Server Fault is a question and answer site for system and network administrators. Join them; it only takes a minute:

Sign up
Here's how it works:
  1. Anybody can ask a question
  2. Anybody can answer
  3. The best answers are voted up and rise to the top

We have a mail user on our postfix server that was using the company mail to send compromising information to our competitors.

I've been asked to make a report of the actions for that user in the last time.

There are tools like pflogsumm and others that can extract statistic data, but I haven't so far found anything useful to get all the info for a user because the data is in multiple lines.

I'd like to get something like this:

For the sent mail

11/11/11 00:00:00 infractor@example.com -> user@anothercompany.com
11/11/11 00:00:01 infractor@example.com -> user2@anothercompany2.com

For the received mail

10/10/11 00:00:00 user@anothercompany.com -> infractor@example.com
10/10/11 00:00:01 user2@anothercompany2.com -> infractor@example.com

I know I can do a script by myself, but matching the postfix ID for every mail is not something that can be made with a simple grep, and I've a lot of mail history that I have to recheck distributed among different files and so on.

The source log is the standard postfix format, for example this one...

Sep 13 16:15:57 server postfix/qmgr[18142]: B35CB5ED3D: from=<infractor@example.com,   size=10755, nrcpt=1 (queue active)
Sep 13 16:15:57 server postfix/smtpd[32099]: disconnect from localhost[127.0.0.1]
Sep 13 16:15:57 server postfix/smtp[32420]: 58C3E5EC9C: to=<user@anothercompany.com>, relay=127.0.0.1[127.0.0.1]:10024, delay=1.4, delays=0.01/0/0/1.4, dsn=2.0.0, status=sent (250 2.0.0 Ok, id=32697-04, from MTA([127.0.0.1]:10025): 250 2.0.0 Ok: queued as B35CB5ED3D)
Sep 13 16:15:57 server postfix/qmgr[18142]: 58C3E5EC9C: removed
Sep 13 16:15:57 server postfix/smtp[32379]: B35CB5ED3D: to=<user@anothercompany.com>, relay=mail.anothercompany.com[123.123.123.163]:25, delay=0.06, delays=0.03/0/0.01/0.02, dsn=2.0.0, status=sent (250 2.0.0 Ok: queued as 77D0EB6C025)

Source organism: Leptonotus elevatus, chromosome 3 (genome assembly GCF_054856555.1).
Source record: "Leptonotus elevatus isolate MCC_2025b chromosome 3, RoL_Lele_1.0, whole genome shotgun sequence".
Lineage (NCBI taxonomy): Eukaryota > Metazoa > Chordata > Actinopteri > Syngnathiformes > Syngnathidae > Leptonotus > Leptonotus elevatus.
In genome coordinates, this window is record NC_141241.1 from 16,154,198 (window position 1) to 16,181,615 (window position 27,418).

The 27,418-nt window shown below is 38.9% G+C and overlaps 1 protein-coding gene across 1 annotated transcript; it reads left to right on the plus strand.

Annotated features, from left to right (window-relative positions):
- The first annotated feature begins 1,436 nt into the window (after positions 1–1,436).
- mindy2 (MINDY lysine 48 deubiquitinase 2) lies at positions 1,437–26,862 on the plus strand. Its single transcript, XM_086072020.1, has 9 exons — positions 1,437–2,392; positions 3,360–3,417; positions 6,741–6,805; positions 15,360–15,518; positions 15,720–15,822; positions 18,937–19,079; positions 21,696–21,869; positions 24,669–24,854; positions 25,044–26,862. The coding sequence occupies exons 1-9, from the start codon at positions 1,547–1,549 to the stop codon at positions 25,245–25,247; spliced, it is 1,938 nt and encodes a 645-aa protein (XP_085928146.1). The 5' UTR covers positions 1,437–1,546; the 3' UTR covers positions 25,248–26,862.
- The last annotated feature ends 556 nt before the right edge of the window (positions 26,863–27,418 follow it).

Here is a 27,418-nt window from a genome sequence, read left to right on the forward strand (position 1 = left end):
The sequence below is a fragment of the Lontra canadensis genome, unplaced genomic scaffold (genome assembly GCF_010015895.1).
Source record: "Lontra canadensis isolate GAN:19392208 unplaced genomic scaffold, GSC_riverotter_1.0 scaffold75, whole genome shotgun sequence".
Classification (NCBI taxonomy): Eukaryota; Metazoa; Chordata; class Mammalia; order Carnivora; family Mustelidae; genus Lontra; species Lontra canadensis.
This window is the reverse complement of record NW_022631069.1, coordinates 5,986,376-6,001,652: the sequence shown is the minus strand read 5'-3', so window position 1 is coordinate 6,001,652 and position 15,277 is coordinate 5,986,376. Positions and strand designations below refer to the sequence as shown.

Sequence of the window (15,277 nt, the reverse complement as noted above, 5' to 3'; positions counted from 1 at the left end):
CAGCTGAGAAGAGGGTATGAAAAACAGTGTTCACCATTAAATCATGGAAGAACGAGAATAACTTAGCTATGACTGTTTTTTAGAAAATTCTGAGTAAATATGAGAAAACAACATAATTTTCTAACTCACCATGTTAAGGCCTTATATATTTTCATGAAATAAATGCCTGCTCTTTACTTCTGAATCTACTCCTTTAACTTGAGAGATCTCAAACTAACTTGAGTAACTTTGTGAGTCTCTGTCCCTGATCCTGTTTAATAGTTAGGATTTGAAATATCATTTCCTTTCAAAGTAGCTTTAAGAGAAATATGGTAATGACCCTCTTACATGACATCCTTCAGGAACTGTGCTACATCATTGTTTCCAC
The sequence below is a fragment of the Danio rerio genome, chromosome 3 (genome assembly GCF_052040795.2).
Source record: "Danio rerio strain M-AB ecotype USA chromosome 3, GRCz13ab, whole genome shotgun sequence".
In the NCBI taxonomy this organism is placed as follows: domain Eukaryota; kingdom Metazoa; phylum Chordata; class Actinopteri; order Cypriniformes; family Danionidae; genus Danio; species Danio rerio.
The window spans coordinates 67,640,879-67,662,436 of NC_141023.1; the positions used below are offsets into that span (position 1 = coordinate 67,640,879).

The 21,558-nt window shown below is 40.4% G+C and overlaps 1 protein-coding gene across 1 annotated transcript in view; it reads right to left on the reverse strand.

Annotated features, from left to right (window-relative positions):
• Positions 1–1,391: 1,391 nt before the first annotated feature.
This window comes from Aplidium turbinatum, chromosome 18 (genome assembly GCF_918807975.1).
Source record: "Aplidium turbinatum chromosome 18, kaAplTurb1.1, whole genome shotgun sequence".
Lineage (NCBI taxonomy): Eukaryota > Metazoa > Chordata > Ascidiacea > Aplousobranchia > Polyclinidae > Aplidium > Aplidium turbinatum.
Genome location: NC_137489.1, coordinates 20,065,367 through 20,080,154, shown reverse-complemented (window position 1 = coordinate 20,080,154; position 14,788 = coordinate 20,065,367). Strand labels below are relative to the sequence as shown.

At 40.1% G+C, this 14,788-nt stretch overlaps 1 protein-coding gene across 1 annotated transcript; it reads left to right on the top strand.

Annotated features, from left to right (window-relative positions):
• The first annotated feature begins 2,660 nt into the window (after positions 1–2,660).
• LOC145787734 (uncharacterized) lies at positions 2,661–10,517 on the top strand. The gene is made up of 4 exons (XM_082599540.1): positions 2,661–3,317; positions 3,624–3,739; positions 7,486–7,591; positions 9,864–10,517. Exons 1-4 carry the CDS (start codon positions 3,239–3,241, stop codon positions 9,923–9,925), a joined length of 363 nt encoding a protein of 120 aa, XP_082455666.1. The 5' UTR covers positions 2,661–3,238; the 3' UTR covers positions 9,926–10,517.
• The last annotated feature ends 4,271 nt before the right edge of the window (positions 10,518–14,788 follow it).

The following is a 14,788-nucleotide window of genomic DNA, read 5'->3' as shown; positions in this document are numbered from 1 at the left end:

Sep 13 16:15:57 server postfix/qmgr[18142]: B35CB5ED3D: removed
share|improve this question

Try "maillogconvert.pl" (perl script), which is included in the AWStats (http://www.awstats.org/).

share|improve this answer

For the sent mail

11/11/11 00:00:00 infractor@example.com -> user@anothercompany.com
11/11/11 00:00:01 infractor@example.com -> user2@anothercompany2.com
# awk '/from=infractor@example.com/ { print $1, $2, $3, $7, $8 }' /var/log/maillog

For the received mail

10/10/11 00:00:00 user@anothercompany.com -> infractor@example.com
10/10/11 00:00:01 user2@anothercompany2.com -> infractor@example.com
# awk '/infractor@example.com/ { print $1, $2, $3, $7, $8 }' /var/log/maillog
share|improve this answer
    
Are you sure it does work? For this -> awk '/from=<infractor@example.com>/ { print $1, $2, $3, $7, $8 }' mail I am getting only this: Sep 13 12:57:56 from=<infractor@example.com>, size=9652, – Aseques Sep 13 '12 at 14:32

Download perl script maillogconvert.pl and execute it as:

perl maillogconvert.pl standard < /var/log/mail.log > result.log

Usage:

perl maillogconvert.pl [standard|vadmin] [year] < logfile > output

The first parameter specifies what format the mail logfile is : standard - logfile is standard postfix,sendmail,qmail or mdaemon log format vadmin - logfile is qmail log format with vadmin multi-host support

The second parameter specifies what year to timestamp logfile with, if current year is not the correct one (ie. 2002). Always use 4 digits. If not specified, current year is used.

If no output is specified, it goes to the console (stdout).

share|improve this answer

I have created a Perl script: https://github.com/brablc/postfix-tools/blob/master/pflogrep

You can use is as grep:

pflogrep infractor@example.com /var/log/maillog

Or you can feed the output to pflogsumm and get nice statistics:

pflogrep infractor@example.com /var/log/maillog | pflogsumm
share|improve this answer

Your Answer

 
discard

By posting your answer, you agree to the privacy policy and terms of service.

Not the answer you're looking for? Browse other questions tagged or ask your own question.